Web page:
Riding Vicariously

We’re funny creatures, aren’t we? In a world of infinite distraction, unknowable mystery and singular beauty (not to mention the internet), human beings are drawn to boredom like a toddler to exposed electrical sockets, among our many other faults. Despite ourselves, we seem to have an unerring ability to pass from novel amazement to outright disinterest in the blink of an eye. The Second Coming would grow old pretty quickly if it was on every other Tuesday – there would be mutters of “I liked his earlier stuff better, to be honest…” and we would all go back to our cat pictures on google. We would.

The enlightened masses of the cycling world are no better – did you really need to replace that bike, those shoes that weren’t worn out yet? Or are we all just in it for the quick thrill of retail therapy, needing new things just for the passing kick of novelty? Perhaps don’t answer that question. Many a marketing manager is dependent on our limitless capacity for boredom with yesterday’s must-have new toy, and I suspect we all know it.

The more the merrier!
The more the merrier!

In many ways I’m very lucky – working as a guide in Highland Scotland, my office is an ever-changing line towards the horizon, with a cast of companions that change from one day to the next. Sometimes that horizon line is a little closer, when rain or clouds of blood-hungry midges blot out the sun, and it’s not all smiles when there are tricky decisions to be made, but the operative word is definitely ‘variety’ when it comes to my day-to-day routine.

So my confession is this – even Scotland’s finest can become dulled around the edges, even after I dream of those same trails all winter long. Keeping up the motivation to go riding on a day off can be difficult when a sometimes-blurry line separates work and play. At the risk of sounding ungrateful, familiarity can make us take almost anything for granted, no matter how jaw dropping it was the first, second or even the third time round. I try to manhandle my brain back to the first time I rode a trail, to that frame of mind in which you start giggling involuntarily from the corner of your mouth, when a new trail drops like manna from heaven and suddenly your world is a little bigger. That’s what gets me out of bed in the morning, and that’s why I do what I do, but from time to time the seed of excitement that started it all gets smothered. I no longer ride in the moment. Think about the trails close to home – do you look at them the same way that you did when you first rode them, or has trail romance become the slow burn of amiable companionship?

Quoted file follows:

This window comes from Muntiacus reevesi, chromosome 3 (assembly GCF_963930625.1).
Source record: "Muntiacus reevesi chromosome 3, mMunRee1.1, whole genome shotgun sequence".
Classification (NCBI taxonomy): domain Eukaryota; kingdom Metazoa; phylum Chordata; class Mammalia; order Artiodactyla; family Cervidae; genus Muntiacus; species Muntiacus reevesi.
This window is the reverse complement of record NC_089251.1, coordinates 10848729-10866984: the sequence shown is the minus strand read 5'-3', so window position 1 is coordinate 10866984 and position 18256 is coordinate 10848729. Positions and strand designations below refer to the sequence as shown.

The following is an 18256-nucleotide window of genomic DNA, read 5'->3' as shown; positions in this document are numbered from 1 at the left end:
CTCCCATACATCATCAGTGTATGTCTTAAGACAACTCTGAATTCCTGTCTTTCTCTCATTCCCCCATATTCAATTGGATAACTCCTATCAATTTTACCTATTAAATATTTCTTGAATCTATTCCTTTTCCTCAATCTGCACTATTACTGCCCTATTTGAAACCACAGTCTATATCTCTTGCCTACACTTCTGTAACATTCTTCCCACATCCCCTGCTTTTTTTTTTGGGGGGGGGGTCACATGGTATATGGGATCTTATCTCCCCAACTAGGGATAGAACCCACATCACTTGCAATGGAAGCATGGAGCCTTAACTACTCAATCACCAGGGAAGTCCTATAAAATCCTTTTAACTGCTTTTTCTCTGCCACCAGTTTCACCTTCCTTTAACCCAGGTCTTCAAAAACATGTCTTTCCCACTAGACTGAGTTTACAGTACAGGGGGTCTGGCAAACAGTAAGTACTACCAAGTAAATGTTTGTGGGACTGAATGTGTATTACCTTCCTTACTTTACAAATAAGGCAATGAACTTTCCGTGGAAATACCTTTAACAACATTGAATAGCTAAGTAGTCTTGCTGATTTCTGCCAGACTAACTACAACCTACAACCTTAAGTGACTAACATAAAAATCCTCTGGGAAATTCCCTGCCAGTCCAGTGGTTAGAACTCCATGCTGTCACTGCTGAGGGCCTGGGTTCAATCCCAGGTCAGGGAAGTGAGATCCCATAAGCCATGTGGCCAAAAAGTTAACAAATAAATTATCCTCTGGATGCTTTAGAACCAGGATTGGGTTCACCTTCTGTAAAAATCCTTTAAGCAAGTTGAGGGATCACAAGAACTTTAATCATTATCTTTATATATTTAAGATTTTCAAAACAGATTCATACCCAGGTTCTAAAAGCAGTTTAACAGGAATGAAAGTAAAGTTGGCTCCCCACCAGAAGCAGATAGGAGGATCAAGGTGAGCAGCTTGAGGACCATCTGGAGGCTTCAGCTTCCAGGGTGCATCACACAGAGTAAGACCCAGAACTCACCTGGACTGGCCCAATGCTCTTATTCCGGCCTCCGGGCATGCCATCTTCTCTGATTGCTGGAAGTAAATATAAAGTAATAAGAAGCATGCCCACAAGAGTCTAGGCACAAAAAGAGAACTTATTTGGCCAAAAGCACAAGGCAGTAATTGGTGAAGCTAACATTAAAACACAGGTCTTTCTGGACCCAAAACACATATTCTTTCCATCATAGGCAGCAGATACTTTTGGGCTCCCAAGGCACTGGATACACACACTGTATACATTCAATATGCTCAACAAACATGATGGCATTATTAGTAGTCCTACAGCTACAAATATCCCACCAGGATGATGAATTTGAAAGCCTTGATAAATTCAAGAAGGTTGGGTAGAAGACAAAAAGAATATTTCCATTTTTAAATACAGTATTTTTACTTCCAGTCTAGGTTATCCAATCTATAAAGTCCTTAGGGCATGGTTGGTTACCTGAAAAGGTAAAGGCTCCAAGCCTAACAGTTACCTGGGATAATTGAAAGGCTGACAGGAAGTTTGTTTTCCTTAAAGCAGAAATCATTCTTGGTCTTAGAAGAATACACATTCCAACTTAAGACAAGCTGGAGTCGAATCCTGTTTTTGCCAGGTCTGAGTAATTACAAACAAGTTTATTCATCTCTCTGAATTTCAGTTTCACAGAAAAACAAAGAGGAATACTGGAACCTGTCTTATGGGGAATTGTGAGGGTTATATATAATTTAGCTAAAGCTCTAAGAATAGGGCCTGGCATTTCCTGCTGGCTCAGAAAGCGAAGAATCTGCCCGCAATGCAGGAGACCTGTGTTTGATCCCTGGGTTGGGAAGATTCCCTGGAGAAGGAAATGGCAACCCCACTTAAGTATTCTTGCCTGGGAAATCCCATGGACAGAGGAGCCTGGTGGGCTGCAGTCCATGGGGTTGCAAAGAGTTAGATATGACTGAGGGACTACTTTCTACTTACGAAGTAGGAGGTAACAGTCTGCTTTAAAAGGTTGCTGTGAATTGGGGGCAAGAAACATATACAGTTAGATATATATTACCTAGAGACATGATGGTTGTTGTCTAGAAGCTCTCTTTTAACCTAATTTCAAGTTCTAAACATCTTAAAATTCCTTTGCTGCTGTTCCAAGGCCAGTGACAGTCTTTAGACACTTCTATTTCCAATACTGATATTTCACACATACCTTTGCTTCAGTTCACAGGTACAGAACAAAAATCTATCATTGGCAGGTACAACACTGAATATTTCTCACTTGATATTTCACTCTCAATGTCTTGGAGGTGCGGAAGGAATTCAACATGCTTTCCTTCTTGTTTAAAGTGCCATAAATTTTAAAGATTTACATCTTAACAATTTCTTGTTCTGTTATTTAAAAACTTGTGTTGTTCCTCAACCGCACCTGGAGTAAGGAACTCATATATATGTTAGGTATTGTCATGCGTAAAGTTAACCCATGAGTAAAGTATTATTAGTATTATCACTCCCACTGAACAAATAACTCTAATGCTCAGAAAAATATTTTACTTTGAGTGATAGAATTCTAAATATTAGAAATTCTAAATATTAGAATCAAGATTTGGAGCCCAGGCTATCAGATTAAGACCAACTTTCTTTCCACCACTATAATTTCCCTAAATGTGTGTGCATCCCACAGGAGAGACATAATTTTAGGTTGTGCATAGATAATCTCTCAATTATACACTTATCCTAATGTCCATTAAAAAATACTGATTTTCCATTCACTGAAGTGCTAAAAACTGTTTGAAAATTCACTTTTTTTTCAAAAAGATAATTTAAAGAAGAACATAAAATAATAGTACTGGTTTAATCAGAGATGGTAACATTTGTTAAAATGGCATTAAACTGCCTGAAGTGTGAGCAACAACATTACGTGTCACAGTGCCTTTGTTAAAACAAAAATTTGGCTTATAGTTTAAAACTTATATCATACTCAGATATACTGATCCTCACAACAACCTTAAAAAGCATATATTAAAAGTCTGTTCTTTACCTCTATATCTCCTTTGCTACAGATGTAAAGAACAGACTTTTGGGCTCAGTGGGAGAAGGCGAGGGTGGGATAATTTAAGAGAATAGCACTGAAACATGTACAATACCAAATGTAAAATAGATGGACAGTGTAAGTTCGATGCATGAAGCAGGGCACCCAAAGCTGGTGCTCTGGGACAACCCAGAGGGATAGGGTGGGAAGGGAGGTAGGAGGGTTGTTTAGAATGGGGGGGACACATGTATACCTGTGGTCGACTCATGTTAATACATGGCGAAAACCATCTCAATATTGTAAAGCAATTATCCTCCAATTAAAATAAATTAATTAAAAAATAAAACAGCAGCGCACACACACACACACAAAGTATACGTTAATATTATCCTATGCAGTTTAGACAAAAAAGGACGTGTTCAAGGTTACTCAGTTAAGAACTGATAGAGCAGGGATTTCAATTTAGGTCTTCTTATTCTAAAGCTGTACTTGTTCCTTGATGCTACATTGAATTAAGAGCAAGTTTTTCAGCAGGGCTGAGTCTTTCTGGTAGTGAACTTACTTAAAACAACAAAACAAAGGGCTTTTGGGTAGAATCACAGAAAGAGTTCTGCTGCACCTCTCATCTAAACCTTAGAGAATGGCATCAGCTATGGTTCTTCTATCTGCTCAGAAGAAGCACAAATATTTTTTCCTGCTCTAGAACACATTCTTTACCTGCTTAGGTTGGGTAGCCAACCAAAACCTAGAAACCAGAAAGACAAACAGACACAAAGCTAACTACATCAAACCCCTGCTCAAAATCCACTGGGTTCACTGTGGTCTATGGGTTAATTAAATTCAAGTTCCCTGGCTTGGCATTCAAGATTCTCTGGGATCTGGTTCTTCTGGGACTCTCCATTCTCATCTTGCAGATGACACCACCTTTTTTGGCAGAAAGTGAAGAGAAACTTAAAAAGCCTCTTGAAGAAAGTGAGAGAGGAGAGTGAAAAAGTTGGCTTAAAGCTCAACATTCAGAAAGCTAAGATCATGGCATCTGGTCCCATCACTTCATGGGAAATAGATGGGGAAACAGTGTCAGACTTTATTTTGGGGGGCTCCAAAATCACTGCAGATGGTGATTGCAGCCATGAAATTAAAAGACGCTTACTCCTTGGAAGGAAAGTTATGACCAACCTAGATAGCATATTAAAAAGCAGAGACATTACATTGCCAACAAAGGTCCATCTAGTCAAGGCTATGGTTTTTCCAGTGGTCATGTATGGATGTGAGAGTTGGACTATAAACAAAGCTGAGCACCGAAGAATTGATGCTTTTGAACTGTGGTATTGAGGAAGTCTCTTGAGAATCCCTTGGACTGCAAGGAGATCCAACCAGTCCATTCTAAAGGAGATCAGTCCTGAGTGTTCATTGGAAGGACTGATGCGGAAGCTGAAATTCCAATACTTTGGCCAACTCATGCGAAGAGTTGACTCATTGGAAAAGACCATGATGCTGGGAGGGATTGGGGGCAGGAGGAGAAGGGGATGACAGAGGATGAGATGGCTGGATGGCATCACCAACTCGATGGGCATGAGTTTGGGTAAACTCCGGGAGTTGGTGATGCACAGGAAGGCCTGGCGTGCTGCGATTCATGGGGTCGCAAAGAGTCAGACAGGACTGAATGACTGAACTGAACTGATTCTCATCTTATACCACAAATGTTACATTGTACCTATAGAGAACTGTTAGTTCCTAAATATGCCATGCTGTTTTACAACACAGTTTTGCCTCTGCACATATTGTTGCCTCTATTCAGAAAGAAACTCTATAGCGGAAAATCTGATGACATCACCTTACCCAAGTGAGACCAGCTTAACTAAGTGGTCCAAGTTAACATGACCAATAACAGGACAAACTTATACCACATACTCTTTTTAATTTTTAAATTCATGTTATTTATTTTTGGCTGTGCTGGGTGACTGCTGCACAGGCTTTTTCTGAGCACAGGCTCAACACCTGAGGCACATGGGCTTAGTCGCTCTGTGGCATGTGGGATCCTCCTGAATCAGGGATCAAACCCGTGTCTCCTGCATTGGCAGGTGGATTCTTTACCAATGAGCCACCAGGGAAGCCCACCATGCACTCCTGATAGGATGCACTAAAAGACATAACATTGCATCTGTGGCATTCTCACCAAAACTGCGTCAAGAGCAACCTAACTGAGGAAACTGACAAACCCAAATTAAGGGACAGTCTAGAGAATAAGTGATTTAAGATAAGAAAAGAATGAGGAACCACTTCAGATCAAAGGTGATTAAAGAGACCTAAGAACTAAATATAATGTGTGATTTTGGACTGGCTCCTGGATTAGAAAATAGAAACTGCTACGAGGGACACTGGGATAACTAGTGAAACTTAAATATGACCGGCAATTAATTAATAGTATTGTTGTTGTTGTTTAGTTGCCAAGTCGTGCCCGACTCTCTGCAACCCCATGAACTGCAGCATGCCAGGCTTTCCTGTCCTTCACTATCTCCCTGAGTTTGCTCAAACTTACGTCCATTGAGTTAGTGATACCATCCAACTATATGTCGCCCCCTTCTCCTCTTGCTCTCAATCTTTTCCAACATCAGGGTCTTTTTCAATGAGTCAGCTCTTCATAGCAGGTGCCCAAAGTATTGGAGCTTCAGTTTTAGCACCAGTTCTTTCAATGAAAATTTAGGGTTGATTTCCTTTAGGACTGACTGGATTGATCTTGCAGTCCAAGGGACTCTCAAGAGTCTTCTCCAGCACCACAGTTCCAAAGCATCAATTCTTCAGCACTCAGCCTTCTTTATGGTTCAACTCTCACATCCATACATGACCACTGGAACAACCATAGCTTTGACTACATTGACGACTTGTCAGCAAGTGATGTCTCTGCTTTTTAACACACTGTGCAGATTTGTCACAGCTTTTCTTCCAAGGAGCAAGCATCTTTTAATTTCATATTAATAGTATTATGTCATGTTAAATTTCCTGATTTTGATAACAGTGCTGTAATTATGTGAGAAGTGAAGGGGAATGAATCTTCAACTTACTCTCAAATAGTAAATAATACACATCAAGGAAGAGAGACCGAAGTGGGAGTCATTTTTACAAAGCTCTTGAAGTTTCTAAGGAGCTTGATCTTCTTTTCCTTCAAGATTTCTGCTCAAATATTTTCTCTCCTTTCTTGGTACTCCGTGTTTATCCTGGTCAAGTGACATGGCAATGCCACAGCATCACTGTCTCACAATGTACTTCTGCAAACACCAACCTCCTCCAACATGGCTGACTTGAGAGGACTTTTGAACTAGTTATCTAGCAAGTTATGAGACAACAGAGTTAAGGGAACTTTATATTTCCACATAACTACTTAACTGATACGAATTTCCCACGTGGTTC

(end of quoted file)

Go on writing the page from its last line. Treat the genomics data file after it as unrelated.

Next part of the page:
So sometimes I ride vicariously. Sometimes, I don’t look out to the trail or the landscape after catching my breath at the top of a climb, and I don’t reach straight for the camera to grab a photo for Instasmug™. I look at the faces of the people that have come with me to these places, and I like to imagine that I had the same expression when I first fought my way up here, right down to the drool hanging from my open mouth. Nothing shakes off the smug mask of that ‘been here, seen it before’ attitude than when someone points out a detail that you’ve never noticed before: it might be the play of the light on an otherwise non-descript lochain, or a line through that tricky section that you just never stopped to look for. More and more, I’m beginning to think that the ‘where’ element of an adventure plays second fiddle to the ‘who’ – good stories take place in good company.

When/if I’m doing my job right, and the grins start to split tired faces, letting whoops and shouts escape at random, I remember why I’m so happy to take people to places that inspired me. Sometimes I’m passing down a favour, showing them sights that were shown to me by someone else, and sometimes I feel I’m passing on a dirty secret. “Hey, you guys want to see somewhere cool…?”

There's trail gold in them hills...
There’s trail gold in them hills…

It all boils down to this: don’t hoard your trails; share the love! Don’t get stuck in a rut with those same familiar routes until they become a chore and the love is gone. Spice things up – better word this carefully – by getting someone else involved in your trail love life. Who knows, you might see the most familiar ride with a whole new set of eyes, and perhaps receive an invitation to a tour of someone else’s secret trails in return. They might even break out some Haribo as an offering to your god-like trail knowledge…

So stop reading long-winded internet columns, invite someone to come and ride your local loop, and enjoy watching their wide-eyed smile at the bottom of the hidden magic carpet ride that you’ve been keeping a closely-guarded secret, you greedy soul. Trust me, it feels good.

One Comment Add yours

  1. Vik says:

    I had occasion this summer to have some free time with my bike in a spot I’ve always wanted to ride. However, I just wasn’t feeling it. I spent the day not setting up my tent and not riding my bike. By the afternoon I concluded that I just didn’t feel like riding my bike this one time and that was okay. I jumped in my truck, drove home and spent a few days doing other non-bikey things.

    I’ve been a mountain biker for close to 30yrs and a life long cyclist. It’s easy to assume that riding a bike is always the right answer, but you know what sometimes it’s not.

    After those few days off I got back on my bike and enjoyed the heck out of my riding again.

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